TWO separate groups of foreign nationals were arrested for online gambling last year. They were charged, brought to court, and allowed to post bail. They could no longer be located.
This was, in summary, what happened to 14 Chinese nationals arrested for running an illegal online gambling den and to six South Korean nationals who were caught operating illegal online betting games.
The two judges handling their cases ordered in separate rulings last week the cancellation of the suspects’ bail, confiscation of the bond in favor of government, and an investigation into where the suspects are and if they could still be brought to court.
The Chinese nationals were in Cebu on tourist visas and were among those arrested when their gambling den in an upscale subdivision in Cebu City was raided last December. They opted to face the charges in court instead of undergo a preliminary investigation. They posted bond of P24,000 each for their temporary liberty with the promise to show up for trial. Judge Alexander Acosta, who is handling the case, ordered the Bureau of Immigration to confirm if indeed the suspects have left the country.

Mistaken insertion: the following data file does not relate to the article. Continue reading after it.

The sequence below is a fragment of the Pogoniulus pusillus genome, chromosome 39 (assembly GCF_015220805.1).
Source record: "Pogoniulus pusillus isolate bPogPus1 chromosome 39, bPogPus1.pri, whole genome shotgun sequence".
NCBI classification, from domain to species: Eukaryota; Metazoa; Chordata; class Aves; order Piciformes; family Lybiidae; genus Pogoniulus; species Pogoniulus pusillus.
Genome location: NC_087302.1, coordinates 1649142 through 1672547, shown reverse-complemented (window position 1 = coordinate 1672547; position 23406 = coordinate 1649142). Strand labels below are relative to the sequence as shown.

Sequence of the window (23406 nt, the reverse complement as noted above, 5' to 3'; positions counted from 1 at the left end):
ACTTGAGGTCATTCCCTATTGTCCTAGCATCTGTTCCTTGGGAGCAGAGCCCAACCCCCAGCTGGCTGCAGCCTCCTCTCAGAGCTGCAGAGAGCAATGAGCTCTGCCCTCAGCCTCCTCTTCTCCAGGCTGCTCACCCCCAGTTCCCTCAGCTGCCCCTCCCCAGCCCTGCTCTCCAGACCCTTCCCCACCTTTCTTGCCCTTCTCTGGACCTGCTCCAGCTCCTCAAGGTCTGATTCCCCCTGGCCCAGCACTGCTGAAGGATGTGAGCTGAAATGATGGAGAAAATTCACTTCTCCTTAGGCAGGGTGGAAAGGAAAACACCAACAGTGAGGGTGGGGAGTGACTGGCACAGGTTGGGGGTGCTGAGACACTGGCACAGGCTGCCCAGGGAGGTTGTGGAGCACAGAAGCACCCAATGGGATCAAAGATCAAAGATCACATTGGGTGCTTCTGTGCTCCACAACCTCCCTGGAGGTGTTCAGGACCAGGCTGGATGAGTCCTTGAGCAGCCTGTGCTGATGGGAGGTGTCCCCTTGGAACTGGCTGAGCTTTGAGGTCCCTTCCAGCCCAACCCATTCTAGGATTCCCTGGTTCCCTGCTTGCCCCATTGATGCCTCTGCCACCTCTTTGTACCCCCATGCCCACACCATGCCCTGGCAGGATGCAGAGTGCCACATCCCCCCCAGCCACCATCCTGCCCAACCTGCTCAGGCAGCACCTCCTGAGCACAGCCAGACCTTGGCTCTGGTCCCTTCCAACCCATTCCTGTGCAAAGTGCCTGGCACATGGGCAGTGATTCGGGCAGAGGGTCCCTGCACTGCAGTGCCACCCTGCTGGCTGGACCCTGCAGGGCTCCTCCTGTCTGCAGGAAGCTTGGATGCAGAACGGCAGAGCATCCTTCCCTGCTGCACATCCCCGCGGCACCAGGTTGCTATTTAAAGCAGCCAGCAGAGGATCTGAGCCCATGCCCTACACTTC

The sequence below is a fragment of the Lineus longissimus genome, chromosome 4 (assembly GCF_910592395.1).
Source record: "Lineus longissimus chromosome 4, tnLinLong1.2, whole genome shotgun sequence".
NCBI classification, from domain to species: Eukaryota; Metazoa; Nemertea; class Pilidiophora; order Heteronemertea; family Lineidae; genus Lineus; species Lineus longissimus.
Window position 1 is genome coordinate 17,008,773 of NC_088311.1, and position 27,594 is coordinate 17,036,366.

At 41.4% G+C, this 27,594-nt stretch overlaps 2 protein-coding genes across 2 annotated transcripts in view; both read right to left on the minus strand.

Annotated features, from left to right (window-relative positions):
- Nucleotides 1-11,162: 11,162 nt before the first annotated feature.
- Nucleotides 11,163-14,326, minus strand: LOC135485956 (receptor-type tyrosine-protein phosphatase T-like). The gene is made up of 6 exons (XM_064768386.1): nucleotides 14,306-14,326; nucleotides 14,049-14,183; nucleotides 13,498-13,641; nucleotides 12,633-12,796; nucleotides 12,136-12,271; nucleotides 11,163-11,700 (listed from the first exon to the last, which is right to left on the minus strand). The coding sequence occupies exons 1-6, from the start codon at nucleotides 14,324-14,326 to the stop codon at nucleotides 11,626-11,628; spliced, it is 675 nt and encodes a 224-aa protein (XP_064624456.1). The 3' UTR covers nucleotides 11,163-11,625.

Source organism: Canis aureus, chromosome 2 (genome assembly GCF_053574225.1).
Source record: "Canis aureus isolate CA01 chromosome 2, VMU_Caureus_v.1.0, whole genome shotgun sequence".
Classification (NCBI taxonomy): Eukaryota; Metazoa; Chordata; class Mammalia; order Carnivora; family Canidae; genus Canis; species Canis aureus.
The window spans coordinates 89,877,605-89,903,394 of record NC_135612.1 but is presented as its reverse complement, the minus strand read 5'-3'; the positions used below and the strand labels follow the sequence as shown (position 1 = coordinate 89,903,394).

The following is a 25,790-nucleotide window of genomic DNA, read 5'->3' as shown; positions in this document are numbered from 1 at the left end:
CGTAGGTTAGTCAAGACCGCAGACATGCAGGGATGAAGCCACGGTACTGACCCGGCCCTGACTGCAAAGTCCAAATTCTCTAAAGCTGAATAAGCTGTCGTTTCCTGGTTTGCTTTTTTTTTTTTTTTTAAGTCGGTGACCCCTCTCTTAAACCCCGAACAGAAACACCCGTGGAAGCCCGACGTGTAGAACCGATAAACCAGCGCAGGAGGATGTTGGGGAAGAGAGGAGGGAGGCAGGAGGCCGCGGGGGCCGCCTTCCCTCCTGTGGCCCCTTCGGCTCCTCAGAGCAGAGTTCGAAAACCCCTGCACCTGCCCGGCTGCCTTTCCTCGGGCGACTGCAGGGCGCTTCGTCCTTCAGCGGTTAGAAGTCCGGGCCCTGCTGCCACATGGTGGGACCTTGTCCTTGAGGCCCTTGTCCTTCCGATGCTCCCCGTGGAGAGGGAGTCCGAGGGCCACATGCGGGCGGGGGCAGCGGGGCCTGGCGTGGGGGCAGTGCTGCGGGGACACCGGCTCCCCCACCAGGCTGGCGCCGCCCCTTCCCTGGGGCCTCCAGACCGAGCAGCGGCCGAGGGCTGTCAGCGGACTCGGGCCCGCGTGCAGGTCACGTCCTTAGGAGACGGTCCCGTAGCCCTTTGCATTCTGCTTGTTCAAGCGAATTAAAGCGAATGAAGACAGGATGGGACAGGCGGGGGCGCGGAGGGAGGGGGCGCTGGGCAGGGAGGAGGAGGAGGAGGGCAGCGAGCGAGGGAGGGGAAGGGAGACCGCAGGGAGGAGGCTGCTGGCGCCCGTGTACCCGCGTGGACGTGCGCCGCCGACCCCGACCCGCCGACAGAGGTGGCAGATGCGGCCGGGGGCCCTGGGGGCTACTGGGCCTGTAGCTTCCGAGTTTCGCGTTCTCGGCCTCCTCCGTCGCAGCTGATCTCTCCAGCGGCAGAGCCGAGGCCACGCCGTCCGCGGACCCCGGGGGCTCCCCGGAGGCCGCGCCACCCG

A separate case, this time involving South Korean nationals, is in a similar position.
Six of them failed to attend their arraignment last December after they posted a bond of P24,000 each for their temporary liberty. They were among those arrested when their online gambling operations inside a rented house in Barangay Banilad, Cebu City, was raided last September. With their failure to appear for arraignment, Judge James Stewart Ramon Himalaluan ordered last week they be arrested.
If it is true these suspects have fled the country, it would require time and hard work to seek them, bring them back and let them pay the consequences. What could happen is they hide and remain far from the reach of Philippine justice, and, to hell with those court cases.
Such a waste of energy and resources for the citizens who bravely reported these illegal operations to law enforcers, the police who conducted surveillance and raided the dens, prosecutors who prepared the charges and courts that were ready to hear their side and decide.
How do the police feel about going after these illegal operations, then finding no one could stand trial? How about the neighbors who risked their safety by complaining to police about activities in their communities?
The suspects’ being able to flee the country to evade criminal liability is a slap on the faces of those who worked toward bringing them to court.
This practice of foreign nationals using Cebu as their playground and a venue for quick money operations is bound to continue because, as these two separate incidents show, they can escape trial by fleeing the country. Unless some steps are taken.
Raise the amount of bond. Coordinate with the Immigration bureau to monitor these foreign nationals and stop them from leaving. Don’t accept bribes.